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ELIMIAN ANDREW MD; FIGUEROA, REINALDO MD; TEJANI, NERGESH MD
Obstetrics & Gynecology: March 1997
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Objective To determine whether the need for fetal scalp pH sampling is decreased by the scalp stimulation test and whether redefinition of reactivity and presence of variability further decrease the need for scalp pH sampling.

Methods One hundred eight women with fetal heart rate (FHR) patterns suggestive of acidosis underwent fetal scalp blood pH evaluations. Digital scalp stimulation was performed for 15 seconds 1–2 minutes before pH sampling. The study group was subdivided based on reactivity to scalp stimulation and scalp puncture and was correlated with pH values. Reactivity was defined as an acceleration of 15 beats per minute or more lasting at least 15 seconds and redefined as an acceleration of 10 beats per minute or more lasting at least 10 seconds. Nonreactive responses were subdivided based on FHR variability preceding the scalp stimulation and were correlated with pH values. Fisher exact test was used for analysis.

Results All 51 instances of acceleration of 15 beats per minute or more lasting at least 15 seconds following scalp stimulation had a scalp pH of 7.20 or more. Using an acceleration of 10 beats per minute or more lasting at least 10 seconds, seven more reactive responses were obtained after scalp stimulation, all with pH of 7.20 or more. The 15 instances in which the pH was less than 7.20 were nonreactive irrespective of the definition of reactivity (P < .001). Twenty-one of the 50 instances of nonreactive responses (reactive response: acceleration of 10 beats per minute or more lasting at least 10 seconds) had positive variability. Only two of these 21 (9.5%) instances compared to 13 of the 29 (45%) instances with negative variability had pH less than 7.20 (P < .007).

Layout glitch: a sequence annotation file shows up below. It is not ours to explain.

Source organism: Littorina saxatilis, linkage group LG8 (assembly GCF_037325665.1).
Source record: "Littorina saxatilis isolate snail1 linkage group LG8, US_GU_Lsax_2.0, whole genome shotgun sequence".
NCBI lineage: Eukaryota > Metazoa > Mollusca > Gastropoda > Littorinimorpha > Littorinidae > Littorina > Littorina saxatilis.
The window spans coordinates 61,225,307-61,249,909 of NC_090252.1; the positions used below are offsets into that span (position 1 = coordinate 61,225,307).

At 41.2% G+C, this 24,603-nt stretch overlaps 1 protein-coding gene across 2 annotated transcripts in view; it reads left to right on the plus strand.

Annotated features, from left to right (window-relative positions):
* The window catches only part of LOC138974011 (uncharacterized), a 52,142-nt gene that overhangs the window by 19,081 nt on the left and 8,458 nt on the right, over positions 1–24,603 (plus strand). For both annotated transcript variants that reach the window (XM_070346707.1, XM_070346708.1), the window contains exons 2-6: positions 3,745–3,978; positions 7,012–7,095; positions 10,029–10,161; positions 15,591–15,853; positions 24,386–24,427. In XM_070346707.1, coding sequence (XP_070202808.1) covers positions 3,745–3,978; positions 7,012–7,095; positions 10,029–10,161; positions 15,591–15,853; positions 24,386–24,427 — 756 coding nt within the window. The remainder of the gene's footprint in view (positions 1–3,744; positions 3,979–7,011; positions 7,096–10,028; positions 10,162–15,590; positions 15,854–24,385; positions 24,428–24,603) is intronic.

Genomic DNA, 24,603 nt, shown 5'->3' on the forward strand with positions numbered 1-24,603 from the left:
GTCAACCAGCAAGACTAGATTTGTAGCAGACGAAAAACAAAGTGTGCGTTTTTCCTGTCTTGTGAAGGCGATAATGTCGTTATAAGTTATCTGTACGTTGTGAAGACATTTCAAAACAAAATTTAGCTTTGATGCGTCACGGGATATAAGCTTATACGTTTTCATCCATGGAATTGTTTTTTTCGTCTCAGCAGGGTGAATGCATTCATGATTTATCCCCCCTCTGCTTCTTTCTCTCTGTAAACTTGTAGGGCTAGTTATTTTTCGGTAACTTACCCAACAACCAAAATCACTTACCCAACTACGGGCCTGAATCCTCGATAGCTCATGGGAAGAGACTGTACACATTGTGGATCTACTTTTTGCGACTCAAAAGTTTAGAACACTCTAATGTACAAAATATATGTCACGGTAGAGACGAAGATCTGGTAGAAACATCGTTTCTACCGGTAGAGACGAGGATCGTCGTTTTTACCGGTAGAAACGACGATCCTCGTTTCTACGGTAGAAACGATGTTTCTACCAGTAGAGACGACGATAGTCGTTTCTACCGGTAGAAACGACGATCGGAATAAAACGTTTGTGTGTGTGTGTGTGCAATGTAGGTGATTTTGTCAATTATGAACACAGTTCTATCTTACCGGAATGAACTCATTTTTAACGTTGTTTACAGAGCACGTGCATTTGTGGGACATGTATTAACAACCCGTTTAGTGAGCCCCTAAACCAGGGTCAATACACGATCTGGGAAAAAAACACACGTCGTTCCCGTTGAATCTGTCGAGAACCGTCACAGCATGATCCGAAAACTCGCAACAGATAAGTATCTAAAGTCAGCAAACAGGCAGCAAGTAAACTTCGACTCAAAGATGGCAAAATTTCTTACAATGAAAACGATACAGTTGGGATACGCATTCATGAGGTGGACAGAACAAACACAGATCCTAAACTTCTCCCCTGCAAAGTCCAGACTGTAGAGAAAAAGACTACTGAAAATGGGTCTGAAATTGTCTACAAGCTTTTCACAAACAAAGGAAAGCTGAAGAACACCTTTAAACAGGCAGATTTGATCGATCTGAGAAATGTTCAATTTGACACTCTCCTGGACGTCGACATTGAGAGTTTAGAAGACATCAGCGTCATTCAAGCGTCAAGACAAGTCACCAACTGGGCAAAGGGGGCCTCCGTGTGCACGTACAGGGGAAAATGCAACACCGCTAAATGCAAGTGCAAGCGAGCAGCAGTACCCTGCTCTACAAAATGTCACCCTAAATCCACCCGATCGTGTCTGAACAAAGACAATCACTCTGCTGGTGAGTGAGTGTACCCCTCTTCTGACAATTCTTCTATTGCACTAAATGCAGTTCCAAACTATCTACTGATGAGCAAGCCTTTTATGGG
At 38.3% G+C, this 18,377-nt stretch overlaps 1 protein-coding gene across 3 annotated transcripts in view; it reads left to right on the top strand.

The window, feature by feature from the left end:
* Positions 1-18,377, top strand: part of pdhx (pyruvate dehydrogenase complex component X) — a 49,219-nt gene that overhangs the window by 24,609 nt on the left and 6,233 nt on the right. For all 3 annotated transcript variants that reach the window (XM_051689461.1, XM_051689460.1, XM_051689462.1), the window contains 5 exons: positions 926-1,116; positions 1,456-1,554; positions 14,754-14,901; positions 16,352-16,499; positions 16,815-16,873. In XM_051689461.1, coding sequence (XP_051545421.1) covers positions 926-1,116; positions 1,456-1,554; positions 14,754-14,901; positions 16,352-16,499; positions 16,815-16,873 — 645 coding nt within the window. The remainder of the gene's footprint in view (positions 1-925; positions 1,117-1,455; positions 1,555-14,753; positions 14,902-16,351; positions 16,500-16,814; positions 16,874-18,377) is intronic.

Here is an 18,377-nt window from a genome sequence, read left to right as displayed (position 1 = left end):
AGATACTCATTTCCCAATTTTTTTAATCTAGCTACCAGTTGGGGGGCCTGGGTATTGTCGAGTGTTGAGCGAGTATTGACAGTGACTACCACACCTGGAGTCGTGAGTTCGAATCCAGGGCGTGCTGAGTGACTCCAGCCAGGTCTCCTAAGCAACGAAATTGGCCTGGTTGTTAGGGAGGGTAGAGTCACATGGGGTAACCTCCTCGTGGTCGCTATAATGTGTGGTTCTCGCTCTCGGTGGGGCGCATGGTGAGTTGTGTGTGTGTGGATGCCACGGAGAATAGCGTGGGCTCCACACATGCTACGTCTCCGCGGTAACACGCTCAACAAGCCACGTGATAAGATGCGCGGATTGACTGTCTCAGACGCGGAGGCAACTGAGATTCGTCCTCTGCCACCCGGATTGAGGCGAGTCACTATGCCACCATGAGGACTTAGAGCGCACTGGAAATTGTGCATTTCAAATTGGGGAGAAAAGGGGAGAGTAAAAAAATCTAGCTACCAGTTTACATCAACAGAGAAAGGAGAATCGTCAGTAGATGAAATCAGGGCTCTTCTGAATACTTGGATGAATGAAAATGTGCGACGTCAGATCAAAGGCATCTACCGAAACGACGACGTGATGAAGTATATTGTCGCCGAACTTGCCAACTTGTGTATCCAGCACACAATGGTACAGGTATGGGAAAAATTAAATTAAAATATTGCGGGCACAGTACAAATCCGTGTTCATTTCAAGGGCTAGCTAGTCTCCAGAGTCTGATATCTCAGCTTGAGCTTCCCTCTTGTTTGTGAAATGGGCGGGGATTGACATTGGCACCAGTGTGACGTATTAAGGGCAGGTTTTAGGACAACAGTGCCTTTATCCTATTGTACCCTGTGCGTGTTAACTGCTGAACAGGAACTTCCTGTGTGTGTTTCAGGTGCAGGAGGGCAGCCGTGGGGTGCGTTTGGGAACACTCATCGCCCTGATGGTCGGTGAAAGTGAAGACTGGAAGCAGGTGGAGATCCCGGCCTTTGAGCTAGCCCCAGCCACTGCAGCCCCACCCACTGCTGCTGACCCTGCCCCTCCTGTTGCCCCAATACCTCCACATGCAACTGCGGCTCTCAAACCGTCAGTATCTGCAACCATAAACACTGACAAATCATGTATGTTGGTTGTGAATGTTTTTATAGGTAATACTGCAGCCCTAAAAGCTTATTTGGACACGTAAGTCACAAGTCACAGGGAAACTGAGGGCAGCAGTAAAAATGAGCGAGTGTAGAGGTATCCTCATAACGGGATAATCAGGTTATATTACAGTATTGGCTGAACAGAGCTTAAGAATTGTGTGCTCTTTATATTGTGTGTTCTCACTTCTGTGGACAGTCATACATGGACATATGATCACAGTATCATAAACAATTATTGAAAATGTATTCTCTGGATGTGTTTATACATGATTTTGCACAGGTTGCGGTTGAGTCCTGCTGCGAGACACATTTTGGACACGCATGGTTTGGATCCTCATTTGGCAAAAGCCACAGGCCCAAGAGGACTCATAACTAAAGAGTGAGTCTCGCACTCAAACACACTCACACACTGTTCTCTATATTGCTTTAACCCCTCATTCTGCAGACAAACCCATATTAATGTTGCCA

Conclusions The scalp stimulation test could decrease the need for fetal scalp blood sampling by 47%. Redefinition of reactivity could decrease the need for scalp sampling by 54%. In addition, assessment of FHR variability before scalp stimulation could decrease further the need for scalp blood sampling by 73%.

Address reprint requests to: Reinaldo Figueroa, MD, Westchcster County Medical Center, Department of Obstetrics and Gynecologly, Second Floor–Macy Pavilion, Valhalla, NY 10595

© 1997 by The American College of Obstetricians and Gynecologists. Published by Wolters Kluwer Health, Inc. All rights reserved.

In suspected intrapartum fetal acidosis, a redefinition of reactivity after scalp stimulation test and assessment of variability decreases the need for fetal scalp pH blood sampling.